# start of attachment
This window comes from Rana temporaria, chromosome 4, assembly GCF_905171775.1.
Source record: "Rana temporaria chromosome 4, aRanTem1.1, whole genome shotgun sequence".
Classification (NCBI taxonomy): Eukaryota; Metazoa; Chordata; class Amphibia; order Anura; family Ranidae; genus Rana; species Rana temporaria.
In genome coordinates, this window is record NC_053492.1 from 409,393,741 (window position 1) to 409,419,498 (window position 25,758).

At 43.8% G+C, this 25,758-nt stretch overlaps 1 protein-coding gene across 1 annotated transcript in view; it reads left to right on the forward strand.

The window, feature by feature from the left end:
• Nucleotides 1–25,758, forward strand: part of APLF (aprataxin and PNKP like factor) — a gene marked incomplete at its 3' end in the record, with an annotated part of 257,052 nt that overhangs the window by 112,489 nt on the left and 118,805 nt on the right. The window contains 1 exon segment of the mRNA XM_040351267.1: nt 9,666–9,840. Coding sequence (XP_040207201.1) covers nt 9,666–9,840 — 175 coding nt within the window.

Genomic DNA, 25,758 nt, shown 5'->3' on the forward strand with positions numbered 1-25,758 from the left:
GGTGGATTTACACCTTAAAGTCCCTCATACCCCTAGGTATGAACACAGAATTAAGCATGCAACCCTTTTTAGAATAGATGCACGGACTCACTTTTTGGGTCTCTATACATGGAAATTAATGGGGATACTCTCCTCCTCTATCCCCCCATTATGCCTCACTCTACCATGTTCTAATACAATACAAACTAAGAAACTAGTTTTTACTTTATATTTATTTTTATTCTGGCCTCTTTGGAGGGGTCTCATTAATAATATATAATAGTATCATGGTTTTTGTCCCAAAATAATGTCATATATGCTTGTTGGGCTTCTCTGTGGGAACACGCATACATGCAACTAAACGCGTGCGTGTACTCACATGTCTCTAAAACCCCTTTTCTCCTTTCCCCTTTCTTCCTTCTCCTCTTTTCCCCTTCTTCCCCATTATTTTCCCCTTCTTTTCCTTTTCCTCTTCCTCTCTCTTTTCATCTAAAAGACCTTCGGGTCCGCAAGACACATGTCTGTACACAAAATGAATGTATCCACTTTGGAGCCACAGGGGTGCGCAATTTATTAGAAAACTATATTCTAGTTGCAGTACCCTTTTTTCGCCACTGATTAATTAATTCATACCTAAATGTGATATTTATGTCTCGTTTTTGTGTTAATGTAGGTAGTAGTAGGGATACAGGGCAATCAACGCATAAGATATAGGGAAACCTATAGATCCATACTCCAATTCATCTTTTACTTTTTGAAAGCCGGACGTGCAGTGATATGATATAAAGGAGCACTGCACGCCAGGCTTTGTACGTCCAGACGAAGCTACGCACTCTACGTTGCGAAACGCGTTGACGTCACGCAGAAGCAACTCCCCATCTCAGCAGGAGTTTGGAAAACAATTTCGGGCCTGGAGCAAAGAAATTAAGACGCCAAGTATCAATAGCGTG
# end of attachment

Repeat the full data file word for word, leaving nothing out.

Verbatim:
This window comes from Rana temporaria, chromosome 4, assembly GCF_905171775.1.
Source record: "Rana temporaria chromosome 4, aRanTem1.1, whole genome shotgun sequence".
Classification (NCBI taxonomy): Eukaryota; Metazoa; Chordata; class Amphibia; order Anura; family Ranidae; genus Rana; species Rana temporaria.
In genome coordinates, this window is record NC_053492.1 from 409,393,741 (window position 1) to 409,419,498 (window position 25,758).

At 43.8% G+C, this 25,758-nt stretch overlaps 1 protein-coding gene across 1 annotated transcript in view; it reads left to right on the forward strand.

The window, feature by feature from the left end:
• Nucleotides 1–25,758, forward strand: part of APLF (aprataxin and PNKP like factor) — a gene marked incomplete at its 3' end in the record, with an annotated part of 257,052 nt that overhangs the window by 112,489 nt on the left and 118,805 nt on the right. The window contains 1 exon segment of the mRNA XM_040351267.1: nt 9,666–9,840. Coding sequence (XP_040207201.1) covers nt 9,666–9,840 — 175 coding nt within the window.

Genomic DNA, 25,758 nt, shown 5'->3' on the forward strand with positions numbered 1-25,758 from the left:
GGTGGATTTACACCTTAAAGTCCCTCATACCCCTAGGTATGAACACAGAATTAAGCATGCAACCCTTTTTAGAATAGATGCACGGACTCACTTTTTGGGTCTCTATACATGGAAATTAATGGGGATACTCTCCTCCTCTATCCCCCCATTATGCCTCACTCTACCATGTTCTAATACAATACAAACTAAGAAACTAGTTTTTACTTTATATTTATTTTTATTCTGGCCTCTTTGGAGGGGTCTCATTAATAATATATAATAGTATCATGGTTTTTGTCCCAAAATAATGTCATATATGCTTGTTGGGCTTCTCTGTGGGAACACGCATACATGCAACTAAACGCGTGCGTGTACTCACATGTCTCTAAAACCCCTTTTCTCCTTTCCCCTTTCTTCCTTCTCCTCTTTTCCCCTTCTTCCCCATTATTTTCCCCTTCTTTTCCTTTTCCTCTTCCTCTCTCTTTTCATCTAAAAGACCTTCGGGTCCGCAAGACACATGTCTGTACACAAAATGAATGTATCCACTTTGGAGCCACAGGGGTGCGCAATTTATTAGAAAACTATATTCTAGTTGCAGTACCCTTTTTTCGCCACTGATTAATTAATTCATACCTAAATGTGATATTTATGTCTCGTTTTTGTGTTAATGTAGGTAGTAGTAGGGATACAGGGCAATCAACGCATAAGATATAGGGAAACCTATAGATCCATACTCCAATTCATCTTTTACTTTTTGAAAGCCGGACGTGCAGTGATATGATATAAAGGAGCACTGCACGCCAGGCTTTGTACGTCCAGACGAAGCTACGCACTCTACGTTGCGAAACGCGTTGACGTCACGCAGAAGCAACTCCCCATCTCAGCAGGAGTTTGGAAAACAATTTCGGGCCTGGAGCAAAGAAATTAAGACGCCAAGTATCAATAGCGTG